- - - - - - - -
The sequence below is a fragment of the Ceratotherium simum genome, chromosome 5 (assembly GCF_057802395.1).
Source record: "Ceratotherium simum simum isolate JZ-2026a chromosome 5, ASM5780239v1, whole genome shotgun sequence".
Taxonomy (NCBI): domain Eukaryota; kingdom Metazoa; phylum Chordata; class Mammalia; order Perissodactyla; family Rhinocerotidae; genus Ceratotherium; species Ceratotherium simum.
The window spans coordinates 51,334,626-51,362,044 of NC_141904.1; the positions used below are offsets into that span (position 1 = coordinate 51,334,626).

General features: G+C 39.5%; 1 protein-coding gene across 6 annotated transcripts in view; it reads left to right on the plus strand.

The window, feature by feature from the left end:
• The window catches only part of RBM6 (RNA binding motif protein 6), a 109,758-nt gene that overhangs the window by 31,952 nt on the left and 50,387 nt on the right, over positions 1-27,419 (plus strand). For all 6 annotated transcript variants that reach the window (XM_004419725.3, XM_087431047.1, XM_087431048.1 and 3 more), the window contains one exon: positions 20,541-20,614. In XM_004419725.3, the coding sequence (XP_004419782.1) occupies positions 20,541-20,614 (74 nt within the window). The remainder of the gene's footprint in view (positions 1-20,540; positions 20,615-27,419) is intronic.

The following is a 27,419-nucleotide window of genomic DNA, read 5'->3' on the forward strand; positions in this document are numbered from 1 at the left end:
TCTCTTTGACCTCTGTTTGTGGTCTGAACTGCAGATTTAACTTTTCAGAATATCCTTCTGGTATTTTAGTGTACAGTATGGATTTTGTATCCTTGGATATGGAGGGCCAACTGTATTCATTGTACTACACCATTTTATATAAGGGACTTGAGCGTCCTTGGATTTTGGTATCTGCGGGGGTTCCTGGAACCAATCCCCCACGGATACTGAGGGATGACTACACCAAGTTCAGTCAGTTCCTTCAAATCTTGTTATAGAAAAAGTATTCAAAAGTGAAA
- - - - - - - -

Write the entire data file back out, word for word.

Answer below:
The sequence below is a fragment of the Ceratotherium simum genome, chromosome 5 (assembly GCF_057802395.1).
Source record: "Ceratotherium simum simum isolate JZ-2026a chromosome 5, ASM5780239v1, whole genome shotgun sequence".
Taxonomy (NCBI): domain Eukaryota; kingdom Metazoa; phylum Chordata; class Mammalia; order Perissodactyla; family Rhinocerotidae; genus Ceratotherium; species Ceratotherium simum.
The window spans coordinates 51,334,626-51,362,044 of NC_141904.1; the positions used below are offsets into that span (position 1 = coordinate 51,334,626).

General features: G+C 39.5%; 1 protein-coding gene across 6 annotated transcripts in view; it reads left to right on the plus strand.

The window, feature by feature from the left end:
• The window catches only part of RBM6 (RNA binding motif protein 6), a 109,758-nt gene that overhangs the window by 31,952 nt on the left and 50,387 nt on the right, over positions 1-27,419 (plus strand). For all 6 annotated transcript variants that reach the window (XM_004419725.3, XM_087431047.1, XM_087431048.1 and 3 more), the window contains one exon: positions 20,541-20,614. In XM_004419725.3, the coding sequence (XP_004419782.1) occupies positions 20,541-20,614 (74 nt within the window). The remainder of the gene's footprint in view (positions 1-20,540; positions 20,615-27,419) is intronic.

The following is a 27,419-nucleotide window of genomic DNA, read 5'->3' on the forward strand; positions in this document are numbered from 1 at the left end:
TCTCTTTGACCTCTGTTTGTGGTCTGAACTGCAGATTTAACTTTTCAGAATATCCTTCTGGTATTTTAGTGTACAGTATGGATTTTGTATCCTTGGATATGGAGGGCCAACTGTATTCATTGTACTACACCATTTTATATAAGGGACTTGAGCGTCCTTGGATTTTGGTATCTGCGGGGGTTCCTGGAACCAATCCCCCACGGATACTGAGGGATGACTACACCAAGTTCAGTCAGTTCCTTCAAATCTTGTTATAGAAAAAGTATTCAAAAGTGAAA